To better the health and vibrancy of our community
To provide a fair and direct market venue for locally-produced goods and services in an environment that inspires and nourishes community.
ABOUT WOLFVILLE FARMERS' MARKET
Started in 1992 with three vendors in a parking lot, we are now a year-round market on Saturdays with over 65 farmers, chefs and artisan vendors. We transformed a turn of the century apple warehouse into our 9000 square foot Market home in 2010. Now our Market experiences bring over a thousand people together every week for nourishment, live music, and a sense of community.
1992 The Wolfville Farmers' Market began in the summer when 3 vendors sold produce, plants, and prepared food in the parking lot beside the Robie Tufts Park.
1994 The Market moved into the Robie Tufts Park, with vendors arranged under the Chimney Swifts Pavilion between Victoria Day and Thanksgiving.
1999 Functioning as a Not-for-Profit Organization, the Market hired a summer student from Acadia to coordinate Saturday mornings, collect fees from a dozen regular vendors, and attract buskers to offer entertainment.
2000 The number of Vendors increased and ventured out from the shelter of the Robie Tufts Pavilion and set up canopies on the lawn. The Market Board was formed, a coordinator hired and musicians booked weekly
2004 The Market underwent its first Strategic Planning experience and articulated its Vision, Goals, and Core Values. One of these goals was the development of a permanent, year- round space.
During the late fall the Market was hosted in a barn in Lower Wolfville in an effort to extend the season until Christmas.
2005 The Market found its new fall home at Acadia's Student Union Building and extended the season until Christmas.
2006 The Market Board became a Policy Board, and the Coordinator became a Manager. The first year-round season took place along with three new key events, including Tastes of the Valley, Pumpkin Palooza and Get Un-Scrooged in December.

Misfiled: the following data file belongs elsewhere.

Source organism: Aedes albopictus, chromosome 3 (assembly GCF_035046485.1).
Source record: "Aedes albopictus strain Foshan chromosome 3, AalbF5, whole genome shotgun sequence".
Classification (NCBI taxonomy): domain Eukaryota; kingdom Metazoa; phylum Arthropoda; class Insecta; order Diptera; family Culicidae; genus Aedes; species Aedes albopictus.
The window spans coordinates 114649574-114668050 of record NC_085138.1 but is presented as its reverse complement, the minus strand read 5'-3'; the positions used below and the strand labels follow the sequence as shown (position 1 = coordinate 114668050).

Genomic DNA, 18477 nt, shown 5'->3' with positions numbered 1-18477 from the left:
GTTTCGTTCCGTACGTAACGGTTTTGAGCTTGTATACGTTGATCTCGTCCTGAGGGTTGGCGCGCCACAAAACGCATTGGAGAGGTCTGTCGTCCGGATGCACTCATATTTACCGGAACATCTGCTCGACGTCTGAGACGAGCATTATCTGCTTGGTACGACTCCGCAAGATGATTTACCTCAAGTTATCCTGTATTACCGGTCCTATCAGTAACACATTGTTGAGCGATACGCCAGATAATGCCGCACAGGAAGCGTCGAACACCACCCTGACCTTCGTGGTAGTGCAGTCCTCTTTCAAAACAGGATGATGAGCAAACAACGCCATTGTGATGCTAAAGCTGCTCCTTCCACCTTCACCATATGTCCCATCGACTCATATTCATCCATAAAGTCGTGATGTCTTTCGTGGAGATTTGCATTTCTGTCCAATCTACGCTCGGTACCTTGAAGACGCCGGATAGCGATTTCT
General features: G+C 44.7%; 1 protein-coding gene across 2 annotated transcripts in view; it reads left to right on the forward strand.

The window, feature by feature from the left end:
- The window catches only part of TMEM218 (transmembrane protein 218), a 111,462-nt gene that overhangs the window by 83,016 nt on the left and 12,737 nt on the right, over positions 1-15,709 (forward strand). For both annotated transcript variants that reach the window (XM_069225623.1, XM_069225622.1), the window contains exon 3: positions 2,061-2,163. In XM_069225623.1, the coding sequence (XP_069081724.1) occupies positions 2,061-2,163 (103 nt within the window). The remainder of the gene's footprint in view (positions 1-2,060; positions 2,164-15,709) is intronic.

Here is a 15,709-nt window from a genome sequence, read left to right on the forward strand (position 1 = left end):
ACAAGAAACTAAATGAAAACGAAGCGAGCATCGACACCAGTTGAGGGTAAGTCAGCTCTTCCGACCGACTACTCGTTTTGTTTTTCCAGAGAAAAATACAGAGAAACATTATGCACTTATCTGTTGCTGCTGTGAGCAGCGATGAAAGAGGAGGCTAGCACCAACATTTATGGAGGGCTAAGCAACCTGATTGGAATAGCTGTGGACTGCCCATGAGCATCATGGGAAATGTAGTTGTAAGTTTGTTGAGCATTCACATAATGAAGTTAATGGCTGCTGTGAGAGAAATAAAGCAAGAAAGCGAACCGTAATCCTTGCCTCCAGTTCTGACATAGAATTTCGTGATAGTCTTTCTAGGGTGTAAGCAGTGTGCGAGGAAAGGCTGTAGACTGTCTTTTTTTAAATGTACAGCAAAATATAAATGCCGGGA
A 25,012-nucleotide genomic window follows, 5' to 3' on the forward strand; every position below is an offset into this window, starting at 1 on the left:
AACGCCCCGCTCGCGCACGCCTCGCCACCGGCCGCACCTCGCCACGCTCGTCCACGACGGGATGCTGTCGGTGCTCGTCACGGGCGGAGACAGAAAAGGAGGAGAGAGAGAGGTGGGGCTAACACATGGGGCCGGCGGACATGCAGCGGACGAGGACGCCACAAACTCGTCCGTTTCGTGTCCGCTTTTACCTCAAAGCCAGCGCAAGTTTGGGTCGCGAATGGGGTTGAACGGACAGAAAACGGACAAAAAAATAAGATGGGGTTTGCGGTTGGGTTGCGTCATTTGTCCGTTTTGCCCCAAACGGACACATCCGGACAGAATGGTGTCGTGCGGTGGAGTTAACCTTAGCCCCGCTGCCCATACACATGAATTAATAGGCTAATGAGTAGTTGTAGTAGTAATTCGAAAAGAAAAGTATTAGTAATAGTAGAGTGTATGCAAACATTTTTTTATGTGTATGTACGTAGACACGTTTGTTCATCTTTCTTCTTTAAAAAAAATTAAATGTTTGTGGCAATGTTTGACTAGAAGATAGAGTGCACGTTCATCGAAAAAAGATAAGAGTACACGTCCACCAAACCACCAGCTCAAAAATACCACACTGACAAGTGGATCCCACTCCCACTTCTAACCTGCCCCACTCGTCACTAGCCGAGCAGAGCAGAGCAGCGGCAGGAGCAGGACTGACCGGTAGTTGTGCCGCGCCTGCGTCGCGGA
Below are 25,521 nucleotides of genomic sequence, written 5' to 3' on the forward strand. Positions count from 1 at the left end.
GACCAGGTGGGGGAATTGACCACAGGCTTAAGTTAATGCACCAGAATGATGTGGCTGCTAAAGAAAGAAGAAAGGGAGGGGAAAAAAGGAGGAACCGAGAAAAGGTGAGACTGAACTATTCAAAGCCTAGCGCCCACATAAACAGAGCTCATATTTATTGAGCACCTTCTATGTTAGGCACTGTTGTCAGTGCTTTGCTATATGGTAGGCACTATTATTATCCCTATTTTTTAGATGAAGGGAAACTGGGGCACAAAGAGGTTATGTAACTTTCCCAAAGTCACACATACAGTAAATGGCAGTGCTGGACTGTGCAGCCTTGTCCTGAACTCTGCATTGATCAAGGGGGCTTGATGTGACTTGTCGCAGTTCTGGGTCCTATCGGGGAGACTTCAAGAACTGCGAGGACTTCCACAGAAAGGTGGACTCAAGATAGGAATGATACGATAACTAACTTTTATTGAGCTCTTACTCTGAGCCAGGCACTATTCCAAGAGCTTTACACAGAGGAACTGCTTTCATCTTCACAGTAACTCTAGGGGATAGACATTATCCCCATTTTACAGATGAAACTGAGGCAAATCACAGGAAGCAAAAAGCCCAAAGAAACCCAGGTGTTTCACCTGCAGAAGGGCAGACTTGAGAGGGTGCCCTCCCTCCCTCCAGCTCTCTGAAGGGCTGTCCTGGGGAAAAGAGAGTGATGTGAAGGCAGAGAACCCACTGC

2007 With an invitation from the Town of Kentville, the Wolfville Market and its vendors started a mid-week Kentville Farmers’ Market, which ran from early July through early October.
At the WFM Monthly Activities were launched in which vendors featured seasonal products, customers were offered samples, children of all ages made crafts, and lucky entrants won market goodies. The Market inaugurated a new annual Seedy Saturday event to celebrate gardening.
2008 The Market started an Info Booth and a Video Profile Series.
2009 From the Info Booth, a Tasting Series, Preserving the Harvest Demonstration Series were delivered and the Market offered frequent Children's Crafts and Activities. With support from Select Nova Scotia, the Buy Local Challenge supported market goers who set commitments for themselves to overcome their barriers to buying local. A new event for wine lovers called Valley Vineyards began. The Market grew to accommodate more than 60 vendors each Saturday.
2010 Market signed a 20 year no-cost lease with Acadia University for the DeWolfe building (Sincere thanks Acadia!) to become the Market's new home. The WFM managed a $850,000 renovation project to transform the gravity defying DeWolfe into its new Market home.
The Market started a $200,000 community fundraising campaign called Growing our Market which ended in January 2011 after raising 89% of their community fundraising goal. The Market also raised $525,000 from Government ($250, 000 from ACOA, $250,000 from the Dept of Agriculture, $25,000 from the Municipality of the County of Kings)